Ikamari LDE. "‘A status report on the integration of the PPD generic models in the PSRI training programmes’.". In: Partners Meeting on Networking among Partner Institutions: Progress and Challenges. Taicang, China; 2010.
Ikamari LDE, Odwe G. Analysis of Unintended Pregnancy and pregnancy termination among women in selected urban settlements in Nairobi. Nairobi: African Population and Health Centre; 2010.
Ikamari LDE, Odwe G. Socio-economic determinants of unwanted pregnancy among women in slum and non-slum settlements of Nairobi, Kenya. Nairobi: African Population and Health Centre; 2010.
Njiru B, Ikamari L, Gachigua J. "‘Climate Change, Resource Competition and Conflict Among Pastoral Communities in Kenya’.". In: Conference on’ Social Stress, and Violent Conflicts- State of the Art and Research Needs. University of Hamburg, Germany; 2010.
2009
2008
Ikamari LDE. "‘Our (PSRI) experiences on integrating the PPD Generic Models in the training programmes’.". In: The PPD Consultative Partners Meeting. Washington Hotel, Dhaka Bangladesh; 2008.
Ikamari LDE. "Regional variation in the timing of childbearing in Kenya." Journal of Population Studies. 2008;12:1-25.
2007
Nyangara F, Charterji M, Thurman T, Akikabi T, Katangwa Z, Ikamari L, Korani N, Buek K. "Evaluating Four Approahes to Community based programmes for Orphans and Vulnerable Children'.". In: 5th African Population Conference. Arusha International Conference Centre; 2007.
Ikamari LDE. "Re-positioning of the Intrauterine Contraceptive Device (IUCDs) initiative in Kenya, 2001-2007.". In: Consultative meeting on Documenting Best /Promising Practices in Population & Reproductive health. Dhaka Bangladesh; 2007.
Wafula S, Ikamari L. "‘Patterns, levels and trends in unmet need for contraception in Kenya’.". In: 5th African Population Conference. Arusha International Conference Centre; 2007.
Ikamari LDE, Towett R. "‘Sexual Initiation and Contraceptive Use Among Female Adolescents in Kenya’." African Journal of Health Sciences. 2007;Volume 14:1-13.
2006
Ikamari LDE. "Trends and Changes in Non-Use of Contraceptives in Kenya. In A closer look at KDHS 2003’: Further Analysis of Contraceptive Prevalence and Fertility Stalls.". In: Summaries of Selected NCAPD Working Papers. www.ncapd-ke.org/publications MEASURE Evaluation Publication.; 2006.
2005
Ikamari LDE. Constraints to Data Use in Kenya. USA: MEASURE Evaluation/Future Group Project; 2005.
Ikamari LDE. "The effect of education on timing of marriage in Kenya." Demographic Research Journal. 2005;12:1-20.Website
2004
Ikamari LDE. "Health Systems Research: A Training Manual.". In: A manual developed for African Medical and Research Foundation. Headquarters, Nairobi; 2004.
Ikamari LDE. "‘An upsurge in early childhood mortality in Kenya: A search of explanations’ ." African Journal of Health Sciences. 2004;11(1 & 2):9-20. AbstractWebsite

 Journal of African Health Sciences (11) 1&2: 9-20.

Ikamari LDE. "‘Maternal Care Utilisation in Teso District’." African Journal of Health Sciences. 2004;Volume 11(1 & 2):9-20. AbstractWebsite

This study seeks to document recent trends in early childhood mortality in the country and to offer some plausible explanations for the upsurge in the trends. Data and information from various sources are used in this paper to achieve this purpose. The results obtained show that infant, child and under-five mortality rates had declined in the 1960s and 1970s but were taking un upward trend since early 1990s. This situation is attributable to a combination of factors, including increased poverty, adverse effects of economic hardships and cost recovery programs associated with structural adjustment programs, increased childhood malnutrition, decreased use of certain maternity care services, decline in the coverage of child immunisations, inability of the public health system to provide services, and the HIV/ AIDS epidemic and the recent ethnic clashes that rocked some parts of the Rift Valley, Coast, Nyanza and Western province. In order to reverse the upward trend in mortality, there is an urgent need to intensify efforts to reduce poverty, to enable most people to have adequate food supply, improve the public health sector so that it can deliver health care to all people; to make greater efforts to raise the living standards of rural populations and improve the quality of housing, sanitary and sewerage conditions in urban slums. In addition, concerted efforts must continue to be made to contain the spread of HIV/AIDS, to assist AIDs orphans and to eliminate completely and to avoid recurrence of ethnic clashes and cattle rustling.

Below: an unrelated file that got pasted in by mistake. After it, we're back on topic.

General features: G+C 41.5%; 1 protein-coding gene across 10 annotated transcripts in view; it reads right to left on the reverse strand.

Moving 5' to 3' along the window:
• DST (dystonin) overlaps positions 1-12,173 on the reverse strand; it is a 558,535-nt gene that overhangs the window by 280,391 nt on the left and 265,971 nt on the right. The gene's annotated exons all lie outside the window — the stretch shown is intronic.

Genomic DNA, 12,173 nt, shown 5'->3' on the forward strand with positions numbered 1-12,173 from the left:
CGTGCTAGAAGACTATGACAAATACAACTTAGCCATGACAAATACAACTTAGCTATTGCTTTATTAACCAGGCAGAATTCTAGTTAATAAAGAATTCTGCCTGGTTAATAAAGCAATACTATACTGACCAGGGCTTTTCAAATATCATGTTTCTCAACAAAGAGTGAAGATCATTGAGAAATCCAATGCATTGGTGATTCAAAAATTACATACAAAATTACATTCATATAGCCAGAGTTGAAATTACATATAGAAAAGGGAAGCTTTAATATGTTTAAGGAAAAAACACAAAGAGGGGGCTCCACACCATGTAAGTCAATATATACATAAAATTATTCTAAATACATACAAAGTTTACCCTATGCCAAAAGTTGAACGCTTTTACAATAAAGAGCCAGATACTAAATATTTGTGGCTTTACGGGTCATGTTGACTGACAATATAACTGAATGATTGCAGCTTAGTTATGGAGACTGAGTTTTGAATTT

D.E. DRIKAMARILAWRENCE. "Covariates of age at first marriage and birth in Kenya: a hazard model analysis. A paper submitted to the Editor, Journal of Health and Population in Developing Countries. CB# 7411, 1107 McGavran-Greenberg, University of North Carolina at Chapel Hill, Cha.". In: Gabbay R. &Siddique A., ed., Good Governance Issues and Sustainable Development: The Indian Ocean Region (New Delhi: Vedams Books). ISCTRC; 2004. Abstract
Journal of African Health Sciences (11) 1&2: 21-32
D.E. DRIKAMARILAWRENCE. "Maternal Health Care Utilization in Teso.". In: Gabbay R. &Siddique A., ed., Good Governance Issues and Sustainable Development: The Indian Ocean Region (New Delhi: Vedams Books). ISCTRC; 2004. Abstract
Journal of African Health Sciences (11) 1&2: 21-32
2003
Ikamari LDE. "‘Institutional Delivery Care: a tough choice among women in Teso District’." A Journal of Health . 2003;7(1):6-13. AbstractWebsite

This paper sets to establish the factors that underlie the choice of place of delivery among expectant women in Teso District. This paper uses the data and information collected in Teso District between the year 2000 and 2001. The results indicate that out of the 76 per cent of 1170 women in the reproductive age and who had a birth during the five years preceding the study delivered their last born babies at home. This was a result of lack of access to institutionalised care, the availability of cheap and more accessible alternative care providers (TBAs) and the poor quality of services offered at the local health facilities. The traditional birth attendants and nurse/midwives were the main providers of maternal health care. The constraints to utilisation of institutionalised delivery care were manifold. The major constraints were unavailability and inaccessibility of health facilities, competing priorities, poverty, exorbitant user charges and associated costs, and poor services offered at the local health facilities. Reducing or removing these constraints would result in increased utilisation of institutionalised delivery care in the study district.